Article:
The rate at which a player gets on base relative to his total plate appearances. (PAs include walks, hit-by-pitch, sacrifice hits and catcher interference; at-bats don't.) The average on-base percentage in MLB for 2011 was .321.

**OPS:** On Base Percentage Plus Slugging Percentage ... (OBP + SLG)

A single stat that estimates a player's offensive production. Note that in OPS, OBP and SLG are weighted evenly (they're summed), despite the two metrics being weighted differently themselves: OBP is calculated from plate appearances and SLG from at-bats.

**OPS+:** Adjusted OPS ... 100 * ( OBP/lgOBP + SLG/lgSLG - 1)/BPF

A batter's OPS relative to the league-average OPS and adjusted for his home ballpark. 100 is league average, anything below 100 is below average; over 100 is above average. Bautista held a 181 OPS+ in 2011, meaning his OPS was 81% better than a league-average hitter.

**RC:** Runs Created ... (TB * (H + BB)) / (AB + BB)

An estimation, developed by Bill James, of a player's offensive contribution to his team, measured in terms of runs. A precursor of wOBA (below).

**SIERA:** Skill-Interactive Earned Run Average

Estimates ERA through walk rate, strikeout rate and ground ball rate, eliminating the effects of park, defense and luck. Developed by Baseball Prospectus.

**SLG:** Slugging Percentage ... ((1B) + (2 * 2B) + (3 * 3B) + (4 * HR))/AB

The rate at which a player gains total bases relative to his total at-bats. The average slugging percentage in MLB for 2011 was .399.

**TAv:** True Average

Formerly known as Equivalent Average, TAv, developed by Baseball Prospectus, is an expression of how many runs a player created per plate appearance, translated to a batting average-like number. The average TAv in the Majors is .260.

**UZR:** Ultimate Zone Rating

How many runs above or below average a player was worth defensively. 0.0 is considered average. Developed by Mitchel Lichtman.

**WAR:** Wins Above Replacement

A single statistic summarizing a player's offensive and defensive contributions. WAR calculates the amount of wins a player adds to his team compared to the contribution that would be expected from a replacement-level player. A replacement-level player is a player who can be signed for mimimum cost, i.e. someone on the waiver wire or a Minor League free agent. 0.0 WAR over a season denotes a replacement-level player, 2.0 is a regular starter, 5.0 is All-Star worthy and a WAR of 8 or above means the player is worthy of MVP consideration.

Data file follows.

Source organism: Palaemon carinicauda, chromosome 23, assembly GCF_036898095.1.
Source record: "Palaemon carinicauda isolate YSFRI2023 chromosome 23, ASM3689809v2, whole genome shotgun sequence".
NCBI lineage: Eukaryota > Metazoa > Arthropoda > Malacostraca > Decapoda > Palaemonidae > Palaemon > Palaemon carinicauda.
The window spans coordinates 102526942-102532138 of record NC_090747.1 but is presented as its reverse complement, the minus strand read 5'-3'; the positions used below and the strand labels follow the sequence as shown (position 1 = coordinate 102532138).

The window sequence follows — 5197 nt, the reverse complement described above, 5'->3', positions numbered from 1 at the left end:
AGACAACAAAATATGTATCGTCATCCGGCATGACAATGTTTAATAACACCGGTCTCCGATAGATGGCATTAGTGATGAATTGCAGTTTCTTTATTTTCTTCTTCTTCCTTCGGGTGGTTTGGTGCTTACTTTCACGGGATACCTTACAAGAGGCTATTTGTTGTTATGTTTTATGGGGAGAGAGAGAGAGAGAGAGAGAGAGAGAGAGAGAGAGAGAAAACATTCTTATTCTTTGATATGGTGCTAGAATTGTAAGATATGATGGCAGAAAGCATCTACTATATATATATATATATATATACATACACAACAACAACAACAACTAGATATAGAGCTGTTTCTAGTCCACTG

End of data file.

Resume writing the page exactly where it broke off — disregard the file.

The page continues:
**fWAR:** Fangraph.com's WAR calculation, which includes FIP for pitchers, and UZR for defense (see above)

**rWAR:** Baseball-Reference.com's WAR calculation, which includes defensive runs saved (plus-minus) when calculating pitching, TotalZone for defense, and baserunning

**WARP:** Wins above replacement player according to Baseball Prospectus

**WHIP:** Walks and Hits Per Innings Pitched ... (W + H)/IP

The number of walks and hits allowed by a pitcher per inning. Essentially, this equals baserunners per inning. A WHIP of 1 or below is considered elite. The average WHIP across MLB in 2011 was 1.32.

**wOBA:** Weighted On Base Average

A single stat that takes into account *how* a player gets on base, not just *that* a player gets on base, by assigning more value to extra-base hits. wOBA weighs each aspect of hitting in proportion to its run value, unlike OPS. The average wOBA across MLB in 2011 was .316.

**WPA:** Win Probability Added

A calculation of how a player affects his team's win expectancy from play to play, over the course of a game. For example, a player who homers in a late-and-close situation will have a higher WPA than one who strikes out.

**ZiPS:**

Computer-based offensive player projection system, not allocated to predicted playing time, developed by Daniel Szymborski of Baseball Think Factory. ZiPS pitching predictions are based on the AL having a 4.19 ERA and the NL having a 3.96 ERA.